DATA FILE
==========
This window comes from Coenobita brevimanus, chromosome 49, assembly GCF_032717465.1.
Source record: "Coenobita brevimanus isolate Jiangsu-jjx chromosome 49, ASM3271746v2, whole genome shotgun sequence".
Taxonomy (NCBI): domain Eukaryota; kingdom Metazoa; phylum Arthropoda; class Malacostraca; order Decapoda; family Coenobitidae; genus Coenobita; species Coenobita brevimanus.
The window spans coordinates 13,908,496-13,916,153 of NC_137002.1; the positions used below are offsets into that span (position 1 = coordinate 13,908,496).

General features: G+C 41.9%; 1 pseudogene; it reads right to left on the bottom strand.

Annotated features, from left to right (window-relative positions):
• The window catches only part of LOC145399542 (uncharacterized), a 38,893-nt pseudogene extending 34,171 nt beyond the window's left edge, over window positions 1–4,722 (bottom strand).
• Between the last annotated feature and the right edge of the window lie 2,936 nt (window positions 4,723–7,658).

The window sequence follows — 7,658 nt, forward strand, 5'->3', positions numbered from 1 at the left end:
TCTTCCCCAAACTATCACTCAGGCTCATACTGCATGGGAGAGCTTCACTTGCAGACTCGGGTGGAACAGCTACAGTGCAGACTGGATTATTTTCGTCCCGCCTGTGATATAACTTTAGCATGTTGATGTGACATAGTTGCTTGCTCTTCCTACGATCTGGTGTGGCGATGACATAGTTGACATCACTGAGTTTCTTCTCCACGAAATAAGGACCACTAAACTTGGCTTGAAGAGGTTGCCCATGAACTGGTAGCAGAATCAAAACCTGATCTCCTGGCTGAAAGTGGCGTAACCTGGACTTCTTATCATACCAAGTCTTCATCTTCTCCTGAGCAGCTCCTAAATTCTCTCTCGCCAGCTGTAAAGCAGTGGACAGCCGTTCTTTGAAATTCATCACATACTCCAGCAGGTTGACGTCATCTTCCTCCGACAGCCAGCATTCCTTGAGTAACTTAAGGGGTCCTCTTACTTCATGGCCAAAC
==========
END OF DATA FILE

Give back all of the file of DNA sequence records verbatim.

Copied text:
This window comes from Coenobita brevimanus, chromosome 49, assembly GCF_032717465.1.
Source record: "Coenobita brevimanus isolate Jiangsu-jjx chromosome 49, ASM3271746v2, whole genome shotgun sequence".
Taxonomy (NCBI): domain Eukaryota; kingdom Metazoa; phylum Arthropoda; class Malacostraca; order Decapoda; family Coenobitidae; genus Coenobita; species Coenobita brevimanus.
The window spans coordinates 13,908,496-13,916,153 of NC_137002.1; the positions used below are offsets into that span (position 1 = coordinate 13,908,496).

General features: G+C 41.9%; 1 pseudogene; it reads right to left on the bottom strand.

Annotated features, from left to right (window-relative positions):
• The window catches only part of LOC145399542 (uncharacterized), a 38,893-nt pseudogene extending 34,171 nt beyond the window's left edge, over window positions 1–4,722 (bottom strand).
• Between the last annotated feature and the right edge of the window lie 2,936 nt (window positions 4,723–7,658).

The window sequence follows — 7,658 nt, forward strand, 5'->3', positions numbered from 1 at the left end:
TCTTCCCCAAACTATCACTCAGGCTCATACTGCATGGGAGAGCTTCACTTGCAGACTCGGGTGGAACAGCTACAGTGCAGACTGGATTATTTTCGTCCCGCCTGTGATATAACTTTAGCATGTTGATGTGACATAGTTGCTTGCTCTTCCTACGATCTGGTGTGGCGATGACATAGTTGACATCACTGAGTTTCTTCTCCACGAAATAAGGACCACTAAACTTGGCTTGAAGAGGTTGCCCATGAACTGGTAGCAGAATCAAAACCTGATCTCCTGGCTGAAAGTGGCGTAACCTGGACTTCTTATCATACCAAGTCTTCATCTTCTCCTGAGCAGCTCCTAAATTCTCTCTCGCCAGCTGTAAAGCAGTGGACAGCCGTTCTTTGAAATTCATCACATACTCCAGCAGGTTGACGTCATCTTCCTCCGACAGCCAGCATTCCTTGAGTAACTTAAGGGGTCCTCTTACTTCATGGCCAAAC